Democrats on Tuesday November 6, 2018 captured the House of Representatives for the first time in eight years, break a complete control of legislative power by Republicans in Washington D.C. The Democrats net gain in the House of Representatives was 25 (they needed 23). The Republicans net gain in the Senate was 4. However, the Democrats may have an internal leadership struggle, as many of the Democrats elected to the House of Representatives have said on record that they will not support Nancy Pelosi’s return as House Speaker. The November 2018 mid-term election results means the House of Representatives will have been overturned by political party three times in the last 12 years.
The GOP, who solidified their Senate majority efforts, will now turn toward focusing on a successful 2020 presidential race.
Republicans performed strongly in the deep red states, keeping control of the US. Senate is important for Trump’s efforts to place conservative judges on the Supreme Court.
Republicans picked up U.S. Senate seats in Florida, Indiana, Missouri, and North Carolina. When the dust settles, the new state governors will be known, and the associated political machines, benefitting by the party of their respective governors, will begin work to getting a president elected from their own party.
The loss of the U.S. House of Representatives is a serious blow to the president who must now brace for the novel experience of oversight from Capitol Hill with Democratic committee chairmen who have promised constraints on his power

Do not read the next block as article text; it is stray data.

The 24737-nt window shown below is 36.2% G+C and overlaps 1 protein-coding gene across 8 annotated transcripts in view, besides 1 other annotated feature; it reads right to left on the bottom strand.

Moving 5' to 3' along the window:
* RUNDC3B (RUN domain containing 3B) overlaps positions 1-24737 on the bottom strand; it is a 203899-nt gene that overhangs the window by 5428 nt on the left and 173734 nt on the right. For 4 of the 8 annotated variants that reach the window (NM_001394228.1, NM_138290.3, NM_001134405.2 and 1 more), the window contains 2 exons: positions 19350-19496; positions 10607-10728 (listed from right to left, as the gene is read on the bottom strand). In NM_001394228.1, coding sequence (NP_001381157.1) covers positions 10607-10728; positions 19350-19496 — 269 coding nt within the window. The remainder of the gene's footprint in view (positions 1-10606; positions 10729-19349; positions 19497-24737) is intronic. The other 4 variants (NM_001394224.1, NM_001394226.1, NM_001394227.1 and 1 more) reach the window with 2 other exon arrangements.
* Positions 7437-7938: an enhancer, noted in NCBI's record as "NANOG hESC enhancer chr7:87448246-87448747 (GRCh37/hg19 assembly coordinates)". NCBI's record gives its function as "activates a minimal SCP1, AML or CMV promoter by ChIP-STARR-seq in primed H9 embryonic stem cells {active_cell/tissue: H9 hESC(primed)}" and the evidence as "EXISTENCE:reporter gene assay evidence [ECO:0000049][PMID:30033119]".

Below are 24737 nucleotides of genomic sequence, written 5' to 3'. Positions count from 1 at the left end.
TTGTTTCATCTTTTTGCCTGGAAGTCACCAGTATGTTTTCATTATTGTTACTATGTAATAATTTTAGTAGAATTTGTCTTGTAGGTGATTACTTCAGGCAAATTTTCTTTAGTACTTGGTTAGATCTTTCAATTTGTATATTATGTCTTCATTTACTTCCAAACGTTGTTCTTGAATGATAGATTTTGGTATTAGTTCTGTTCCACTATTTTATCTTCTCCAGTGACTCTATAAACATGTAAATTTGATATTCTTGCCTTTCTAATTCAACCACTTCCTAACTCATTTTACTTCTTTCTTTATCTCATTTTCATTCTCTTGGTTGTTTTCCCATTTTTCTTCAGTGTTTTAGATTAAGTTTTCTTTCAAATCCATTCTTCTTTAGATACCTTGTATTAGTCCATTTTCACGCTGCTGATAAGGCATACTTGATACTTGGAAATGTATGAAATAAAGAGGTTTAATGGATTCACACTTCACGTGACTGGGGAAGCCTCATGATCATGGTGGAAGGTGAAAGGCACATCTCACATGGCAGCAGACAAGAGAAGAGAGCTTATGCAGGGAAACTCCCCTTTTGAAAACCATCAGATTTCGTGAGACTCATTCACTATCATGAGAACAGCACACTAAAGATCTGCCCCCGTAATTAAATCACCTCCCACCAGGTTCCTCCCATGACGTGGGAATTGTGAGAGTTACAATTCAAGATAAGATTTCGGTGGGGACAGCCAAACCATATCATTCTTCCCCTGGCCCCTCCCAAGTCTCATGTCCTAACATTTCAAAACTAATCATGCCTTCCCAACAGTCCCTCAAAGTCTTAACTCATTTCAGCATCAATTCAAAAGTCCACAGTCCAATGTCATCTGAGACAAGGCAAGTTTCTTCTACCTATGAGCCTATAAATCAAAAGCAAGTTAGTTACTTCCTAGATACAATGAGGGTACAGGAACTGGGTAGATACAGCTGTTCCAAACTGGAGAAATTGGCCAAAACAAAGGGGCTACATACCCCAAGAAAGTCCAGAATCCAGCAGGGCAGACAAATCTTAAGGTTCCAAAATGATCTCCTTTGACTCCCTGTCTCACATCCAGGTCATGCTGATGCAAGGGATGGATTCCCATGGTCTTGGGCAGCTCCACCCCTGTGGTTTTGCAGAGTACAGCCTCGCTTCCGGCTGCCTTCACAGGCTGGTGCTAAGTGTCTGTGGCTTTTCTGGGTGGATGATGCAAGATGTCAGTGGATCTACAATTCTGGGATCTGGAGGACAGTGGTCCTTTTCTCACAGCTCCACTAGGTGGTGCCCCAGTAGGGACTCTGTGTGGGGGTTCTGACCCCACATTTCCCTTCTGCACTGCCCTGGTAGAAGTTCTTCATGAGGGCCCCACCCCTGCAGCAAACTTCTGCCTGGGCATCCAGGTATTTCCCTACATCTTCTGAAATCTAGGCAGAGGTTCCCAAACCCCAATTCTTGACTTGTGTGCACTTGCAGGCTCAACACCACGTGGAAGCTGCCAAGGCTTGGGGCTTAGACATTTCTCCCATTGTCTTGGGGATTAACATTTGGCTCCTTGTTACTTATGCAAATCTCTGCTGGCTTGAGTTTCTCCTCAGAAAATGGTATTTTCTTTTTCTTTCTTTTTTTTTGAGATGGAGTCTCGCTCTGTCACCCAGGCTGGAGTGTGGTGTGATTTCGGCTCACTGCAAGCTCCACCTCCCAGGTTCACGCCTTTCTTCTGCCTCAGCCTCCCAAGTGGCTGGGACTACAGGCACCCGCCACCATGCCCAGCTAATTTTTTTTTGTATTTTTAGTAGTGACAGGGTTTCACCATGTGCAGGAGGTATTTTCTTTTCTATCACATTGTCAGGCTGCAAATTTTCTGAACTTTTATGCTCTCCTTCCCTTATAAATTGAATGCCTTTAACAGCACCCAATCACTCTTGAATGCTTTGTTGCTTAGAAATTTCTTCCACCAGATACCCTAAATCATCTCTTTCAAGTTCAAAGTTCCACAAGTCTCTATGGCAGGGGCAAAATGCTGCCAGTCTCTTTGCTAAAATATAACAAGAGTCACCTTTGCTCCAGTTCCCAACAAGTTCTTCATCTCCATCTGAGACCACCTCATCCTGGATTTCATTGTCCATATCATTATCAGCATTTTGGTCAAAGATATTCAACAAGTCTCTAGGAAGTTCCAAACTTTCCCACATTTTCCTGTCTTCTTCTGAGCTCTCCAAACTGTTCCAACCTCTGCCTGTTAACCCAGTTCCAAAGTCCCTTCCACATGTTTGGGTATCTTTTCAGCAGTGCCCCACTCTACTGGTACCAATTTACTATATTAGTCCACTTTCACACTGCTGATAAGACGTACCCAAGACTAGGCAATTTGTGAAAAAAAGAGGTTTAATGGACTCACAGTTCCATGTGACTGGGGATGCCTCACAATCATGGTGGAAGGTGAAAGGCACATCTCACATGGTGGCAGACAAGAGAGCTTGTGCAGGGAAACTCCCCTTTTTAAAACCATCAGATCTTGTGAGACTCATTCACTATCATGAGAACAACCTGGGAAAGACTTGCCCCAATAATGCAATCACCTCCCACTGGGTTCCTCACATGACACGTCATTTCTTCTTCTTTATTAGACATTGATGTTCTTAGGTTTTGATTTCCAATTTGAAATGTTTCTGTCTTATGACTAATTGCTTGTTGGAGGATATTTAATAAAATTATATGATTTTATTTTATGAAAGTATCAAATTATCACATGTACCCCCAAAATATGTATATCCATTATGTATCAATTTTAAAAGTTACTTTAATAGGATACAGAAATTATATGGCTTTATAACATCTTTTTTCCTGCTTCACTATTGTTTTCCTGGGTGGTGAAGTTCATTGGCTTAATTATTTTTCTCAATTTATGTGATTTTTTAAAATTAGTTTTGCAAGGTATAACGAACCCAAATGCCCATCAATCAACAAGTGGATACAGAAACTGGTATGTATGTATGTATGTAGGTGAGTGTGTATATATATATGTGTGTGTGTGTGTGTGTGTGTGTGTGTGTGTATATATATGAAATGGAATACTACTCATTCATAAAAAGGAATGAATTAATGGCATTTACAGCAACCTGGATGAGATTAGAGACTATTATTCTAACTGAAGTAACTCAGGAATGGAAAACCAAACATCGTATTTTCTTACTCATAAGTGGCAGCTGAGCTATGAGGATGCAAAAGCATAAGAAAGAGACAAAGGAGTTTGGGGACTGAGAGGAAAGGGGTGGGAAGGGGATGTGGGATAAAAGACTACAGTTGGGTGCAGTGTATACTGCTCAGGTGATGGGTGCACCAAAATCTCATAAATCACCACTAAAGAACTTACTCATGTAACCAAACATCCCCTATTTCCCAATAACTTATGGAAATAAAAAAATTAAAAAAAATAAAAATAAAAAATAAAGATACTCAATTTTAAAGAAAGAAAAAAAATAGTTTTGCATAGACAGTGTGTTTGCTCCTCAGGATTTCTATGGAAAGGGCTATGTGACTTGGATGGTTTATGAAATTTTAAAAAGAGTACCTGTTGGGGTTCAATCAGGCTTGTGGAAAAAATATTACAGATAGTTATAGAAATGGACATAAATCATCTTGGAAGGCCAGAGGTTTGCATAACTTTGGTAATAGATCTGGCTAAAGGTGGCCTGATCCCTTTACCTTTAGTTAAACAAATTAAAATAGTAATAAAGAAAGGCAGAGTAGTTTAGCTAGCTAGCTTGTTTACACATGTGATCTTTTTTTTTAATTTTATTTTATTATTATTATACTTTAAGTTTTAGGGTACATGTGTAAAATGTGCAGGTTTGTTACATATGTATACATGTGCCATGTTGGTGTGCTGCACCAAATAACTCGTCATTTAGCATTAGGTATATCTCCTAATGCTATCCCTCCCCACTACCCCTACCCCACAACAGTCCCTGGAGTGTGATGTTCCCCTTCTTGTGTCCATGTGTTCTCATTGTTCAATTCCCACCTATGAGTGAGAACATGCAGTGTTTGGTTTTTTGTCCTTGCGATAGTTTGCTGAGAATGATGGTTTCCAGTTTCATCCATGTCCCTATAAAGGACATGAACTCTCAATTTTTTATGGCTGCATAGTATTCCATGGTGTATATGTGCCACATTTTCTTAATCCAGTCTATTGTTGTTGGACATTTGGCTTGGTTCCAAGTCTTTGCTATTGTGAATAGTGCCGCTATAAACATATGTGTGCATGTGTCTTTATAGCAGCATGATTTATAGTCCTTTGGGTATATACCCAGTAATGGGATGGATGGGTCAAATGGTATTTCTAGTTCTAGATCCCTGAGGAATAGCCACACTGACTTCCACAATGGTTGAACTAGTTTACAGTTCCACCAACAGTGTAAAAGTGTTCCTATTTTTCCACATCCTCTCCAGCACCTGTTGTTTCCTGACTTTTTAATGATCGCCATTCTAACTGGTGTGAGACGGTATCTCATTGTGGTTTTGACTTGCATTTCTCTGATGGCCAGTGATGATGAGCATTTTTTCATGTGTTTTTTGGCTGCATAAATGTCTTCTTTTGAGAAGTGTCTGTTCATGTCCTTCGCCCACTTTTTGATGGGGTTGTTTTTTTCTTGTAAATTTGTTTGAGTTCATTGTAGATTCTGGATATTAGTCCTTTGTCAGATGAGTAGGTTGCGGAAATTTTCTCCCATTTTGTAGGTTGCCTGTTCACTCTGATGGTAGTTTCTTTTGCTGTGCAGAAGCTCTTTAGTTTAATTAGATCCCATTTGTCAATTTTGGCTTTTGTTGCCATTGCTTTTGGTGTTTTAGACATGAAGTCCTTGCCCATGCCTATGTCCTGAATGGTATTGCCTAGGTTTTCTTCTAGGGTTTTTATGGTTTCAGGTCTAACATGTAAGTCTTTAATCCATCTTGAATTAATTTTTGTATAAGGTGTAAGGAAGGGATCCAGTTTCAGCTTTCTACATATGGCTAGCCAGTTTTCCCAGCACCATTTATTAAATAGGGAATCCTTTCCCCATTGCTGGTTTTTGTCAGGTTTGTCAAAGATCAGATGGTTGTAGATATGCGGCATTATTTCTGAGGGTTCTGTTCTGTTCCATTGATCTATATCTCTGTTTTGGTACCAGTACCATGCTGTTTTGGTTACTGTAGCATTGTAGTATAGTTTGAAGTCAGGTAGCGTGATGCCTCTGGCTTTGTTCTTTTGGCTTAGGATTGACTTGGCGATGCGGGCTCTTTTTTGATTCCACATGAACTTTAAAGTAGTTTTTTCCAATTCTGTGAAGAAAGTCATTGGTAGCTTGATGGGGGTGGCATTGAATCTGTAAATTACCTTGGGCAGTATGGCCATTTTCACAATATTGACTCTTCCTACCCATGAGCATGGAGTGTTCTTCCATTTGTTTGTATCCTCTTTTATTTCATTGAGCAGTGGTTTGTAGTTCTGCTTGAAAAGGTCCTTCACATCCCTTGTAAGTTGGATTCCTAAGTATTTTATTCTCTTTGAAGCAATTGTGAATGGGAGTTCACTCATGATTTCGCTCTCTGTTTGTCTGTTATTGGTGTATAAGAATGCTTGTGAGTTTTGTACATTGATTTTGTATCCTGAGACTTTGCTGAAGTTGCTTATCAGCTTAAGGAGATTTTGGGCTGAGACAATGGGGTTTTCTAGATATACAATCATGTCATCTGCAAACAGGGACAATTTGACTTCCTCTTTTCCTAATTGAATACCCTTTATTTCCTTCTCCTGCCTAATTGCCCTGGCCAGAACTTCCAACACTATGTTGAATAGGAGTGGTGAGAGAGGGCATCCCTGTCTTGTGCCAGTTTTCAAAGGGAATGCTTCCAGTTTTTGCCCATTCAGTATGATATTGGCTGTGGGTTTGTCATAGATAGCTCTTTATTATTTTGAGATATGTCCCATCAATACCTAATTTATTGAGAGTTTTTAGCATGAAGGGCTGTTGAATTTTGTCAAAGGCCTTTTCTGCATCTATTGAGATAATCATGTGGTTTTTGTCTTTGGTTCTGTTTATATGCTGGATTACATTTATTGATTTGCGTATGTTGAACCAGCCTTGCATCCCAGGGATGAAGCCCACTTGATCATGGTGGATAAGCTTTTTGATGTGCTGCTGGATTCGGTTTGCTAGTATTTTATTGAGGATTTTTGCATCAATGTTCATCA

Within minutes of their victory being confirmed, Democrats were already threatening to go after Trump’s tax returns. Democratic Rep. Jerrold Nadler, who is slated to steer the House Judiciary Committee proclaimed a warning that the election was about accountability for Trump.
Another cloud looming over Republican leaders will be that the Republican majority will leave Washington for holiday break with Obamacare still functioning and with an increasing deficit compounded by GOP tax cuts.
Analysts see the Democratic win of the House of Representatives a result of strong support of suburban voters who reject Trump’s strong rhetoric. The Democrat campaigns also attracted a higher proportion of younger voters than at the last midterm elections in 2014. Analysts see a growing urban/rural divide, with urban, diverse, affluent Democratic areas, and largely white, rural conservative area — much like Chicagoland vs downstate Illinois.
The new Democratic majority in the House of Representatives would technically have ability to initiate impeachment proceedings against President Donald Trump, depending on Robert Mueller’s special counsel investigation. However, the Election Day gains by Republicans in the Senate decrease the chances that there would be a two-thirds majority, which is necessary needed to convict a president, impeach him and evict him from the White House.
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LATEST: Democrats pick up 28 seats in House with 14 remaining uncalled. https://t.co/6pqqY4AD1c
— NBC News (@NBCNews) November 7, 2018
A record number of women were elected to the House of Representatives on Tuesday. As of early Wednesday morning, at least 89 women had won seats, breaking the current session's record of 84 women.
— NBC News (@NBCNews) November 7, 2018
Former SEAL Mocked by 'SNL' Wins TX House Seat, Calls for More Vets in Congress https://t.co/QcyToi8eqo
— Fox News (@FoxNews) November 7, 2018
The opposite trends in the House and the Senate underscore the gulf between diverse and affluent liberals in big cities and the mostly white, working class, rural conservative bloc for whom Trump remains an iconic figure | Analysis by @StCollinson: https://t.co/mygxuWea8S pic.twitter.com/kSGSbvBgop
— CNN (@CNN) November 7, 2018